The 2011 Fortune 500: The Big Boys Rack Up Record-Setting Profits

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Fortune 500By Shawn Tully, CNNMoney

Given the sluggish recovery and a strapped consumer, you'd expect to see corporate America trudging along, not racing for glory. In fact, the Fortune 500 are thriving as a group. Unlike the U.S. economy, they've shown quicksilver agility, rapidly shifting their product mix and producing more goods at little new cost. This nimbleness belies the immense size of these companies and, frequently, their advanced age.

The Fortune 500 generated a total of $824.5 billion in earnings last year, up 16.4% over 2010. That beats the previous record of $785 billion, set in 2006 during a roaring economy. The 2011 profits are outsized based on two key historical metrics. They represent 7% of total sales, vs. an average of 5.14% over the 58-year history of the Fortune 500. Companies are also garnering exceptional returns on their capital. The 500 achieved a return-on-equity of 14.3%, far above the historical norm of 12%.

Looking deeper into the list, several macro trends emerge. High prices at the pump translated into great results for energy companies like Exxon Mobil, which topped the Fortune 500 with $453 billion in revenues. Your friends on Wall Street may be complaining about smaller bonuses, but financial services are experiencing a comeback of sorts. For 2011, the sector posted $150 billion in earnings, up 19% over 2010. The financial sector also saw a revival in the fortunes of the big commercial banks. Meanwhile, technology wasn't quite the profit machine that it's been in past years. Sector earnings rose by just $5 billion, although tech remains the largest profit-maker at $156 billion, narrowly edging the resurgent financials.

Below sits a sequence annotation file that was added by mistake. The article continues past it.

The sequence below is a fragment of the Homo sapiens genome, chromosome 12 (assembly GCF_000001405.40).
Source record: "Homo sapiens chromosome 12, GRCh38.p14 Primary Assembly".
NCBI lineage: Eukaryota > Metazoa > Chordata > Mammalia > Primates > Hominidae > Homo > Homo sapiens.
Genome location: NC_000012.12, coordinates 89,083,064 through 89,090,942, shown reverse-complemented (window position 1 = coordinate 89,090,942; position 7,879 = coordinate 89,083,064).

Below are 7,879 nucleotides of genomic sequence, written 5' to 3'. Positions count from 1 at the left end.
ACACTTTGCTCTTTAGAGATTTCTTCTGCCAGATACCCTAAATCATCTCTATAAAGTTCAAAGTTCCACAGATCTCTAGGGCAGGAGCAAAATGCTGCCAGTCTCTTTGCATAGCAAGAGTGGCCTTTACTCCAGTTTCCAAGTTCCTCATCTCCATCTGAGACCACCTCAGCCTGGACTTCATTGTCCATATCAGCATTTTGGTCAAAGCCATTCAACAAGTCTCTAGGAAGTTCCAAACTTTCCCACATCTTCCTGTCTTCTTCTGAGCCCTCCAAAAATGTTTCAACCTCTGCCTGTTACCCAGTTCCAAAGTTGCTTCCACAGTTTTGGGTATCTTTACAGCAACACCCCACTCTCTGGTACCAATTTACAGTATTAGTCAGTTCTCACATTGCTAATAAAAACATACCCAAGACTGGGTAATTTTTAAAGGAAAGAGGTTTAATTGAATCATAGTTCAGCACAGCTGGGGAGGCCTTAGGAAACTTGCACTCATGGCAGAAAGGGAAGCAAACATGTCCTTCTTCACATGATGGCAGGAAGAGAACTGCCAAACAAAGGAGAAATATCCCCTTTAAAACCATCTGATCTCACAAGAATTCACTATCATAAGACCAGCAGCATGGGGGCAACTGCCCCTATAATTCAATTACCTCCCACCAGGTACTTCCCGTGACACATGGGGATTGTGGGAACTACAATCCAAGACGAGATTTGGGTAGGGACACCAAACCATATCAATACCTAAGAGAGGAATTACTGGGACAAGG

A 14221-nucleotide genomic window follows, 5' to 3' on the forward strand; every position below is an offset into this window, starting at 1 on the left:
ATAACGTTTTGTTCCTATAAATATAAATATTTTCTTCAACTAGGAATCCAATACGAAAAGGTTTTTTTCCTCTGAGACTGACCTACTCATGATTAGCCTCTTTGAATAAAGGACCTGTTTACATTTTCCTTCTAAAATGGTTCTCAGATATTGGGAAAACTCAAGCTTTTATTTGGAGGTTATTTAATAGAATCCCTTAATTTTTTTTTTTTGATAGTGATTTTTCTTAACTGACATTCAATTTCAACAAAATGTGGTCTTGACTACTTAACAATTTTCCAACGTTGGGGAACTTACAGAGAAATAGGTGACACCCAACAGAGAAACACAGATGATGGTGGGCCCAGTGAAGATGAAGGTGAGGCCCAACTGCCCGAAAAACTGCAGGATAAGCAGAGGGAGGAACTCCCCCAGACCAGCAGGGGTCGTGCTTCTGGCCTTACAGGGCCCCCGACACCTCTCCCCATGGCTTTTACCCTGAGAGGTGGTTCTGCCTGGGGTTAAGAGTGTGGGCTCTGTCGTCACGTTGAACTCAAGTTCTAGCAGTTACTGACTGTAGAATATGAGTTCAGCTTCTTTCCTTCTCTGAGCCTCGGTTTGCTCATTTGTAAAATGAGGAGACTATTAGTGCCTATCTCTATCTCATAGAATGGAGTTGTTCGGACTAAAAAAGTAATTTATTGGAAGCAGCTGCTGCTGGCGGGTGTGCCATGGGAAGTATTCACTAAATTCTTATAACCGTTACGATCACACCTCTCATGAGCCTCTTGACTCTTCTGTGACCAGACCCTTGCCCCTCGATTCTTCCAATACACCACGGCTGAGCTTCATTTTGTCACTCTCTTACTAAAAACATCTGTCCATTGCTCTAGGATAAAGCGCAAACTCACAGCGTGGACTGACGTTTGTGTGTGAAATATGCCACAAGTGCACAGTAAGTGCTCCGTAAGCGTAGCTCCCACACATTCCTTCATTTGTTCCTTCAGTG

These big numbers can't last. The gravitational pull of the business cycle will eventually end the profit bonanza, in part because many companies carried out brutal layoffs during the recession and will now be forced to hire more workers to maintain their growth. So let's enjoy it as a heroic but fleeting moment, not a durable new age.

Here are the Top 20 Companies in the Fortune 500



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